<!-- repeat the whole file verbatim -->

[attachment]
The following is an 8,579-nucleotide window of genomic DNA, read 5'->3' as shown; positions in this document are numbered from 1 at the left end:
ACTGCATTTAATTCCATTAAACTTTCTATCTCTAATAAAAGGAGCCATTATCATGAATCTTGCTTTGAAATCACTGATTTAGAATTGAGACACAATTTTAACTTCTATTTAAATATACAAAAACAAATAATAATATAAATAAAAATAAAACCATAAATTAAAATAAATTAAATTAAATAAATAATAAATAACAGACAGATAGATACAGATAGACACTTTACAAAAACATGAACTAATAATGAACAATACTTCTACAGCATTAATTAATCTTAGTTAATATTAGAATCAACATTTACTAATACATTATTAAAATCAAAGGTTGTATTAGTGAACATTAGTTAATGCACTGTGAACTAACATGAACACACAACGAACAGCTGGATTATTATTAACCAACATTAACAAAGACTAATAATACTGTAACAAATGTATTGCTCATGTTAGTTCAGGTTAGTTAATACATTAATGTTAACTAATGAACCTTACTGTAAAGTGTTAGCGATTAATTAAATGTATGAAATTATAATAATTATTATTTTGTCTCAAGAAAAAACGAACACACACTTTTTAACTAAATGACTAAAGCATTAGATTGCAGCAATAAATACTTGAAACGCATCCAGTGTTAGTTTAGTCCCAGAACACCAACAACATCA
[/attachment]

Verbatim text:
The following is an 8,579-nucleotide window of genomic DNA, read 5'->3' as shown; positions in this document are numbered from 1 at the left end:
ACTGCATTTAATTCCATTAAACTTTCTATCTCTAATAAAAGGAGCCATTATCATGAATCTTGCTTTGAAATCACTGATTTAGAATTGAGACACAATTTTAACTTCTATTTAAATATACAAAAACAAATAATAATATAAATAAAAATAAAACCATAAATTAAAATAAATTAAATTAAATAAATAATAAATAACAGACAGATAGATACAGATAGACACTTTACAAAAACATGAACTAATAATGAACAATACTTCTACAGCATTAATTAATCTTAGTTAATATTAGAATCAACATTTACTAATACATTATTAAAATCAAAGGTTGTATTAGTGAACATTAGTTAATGCACTGTGAACTAACATGAACACACAACGAACAGCTGGATTATTATTAACCAACATTAACAAAGACTAATAATACTGTAACAAATGTATTGCTCATGTTAGTTCAGGTTAGTTAATACATTAATGTTAACTAATGAACCTTACTGTAAAGTGTTAGCGATTAATTAAATGTATGAAATTATAATAATTATTATTTTGTCTCAAGAAAAAACGAACACACACTTTTTAACTAAATGACTAAAGCATTAGATTGCAGCAATAAATACTTGAAACGCATCCAGTGTTAGTTTAGTCCCAGAACACCAACAACATCA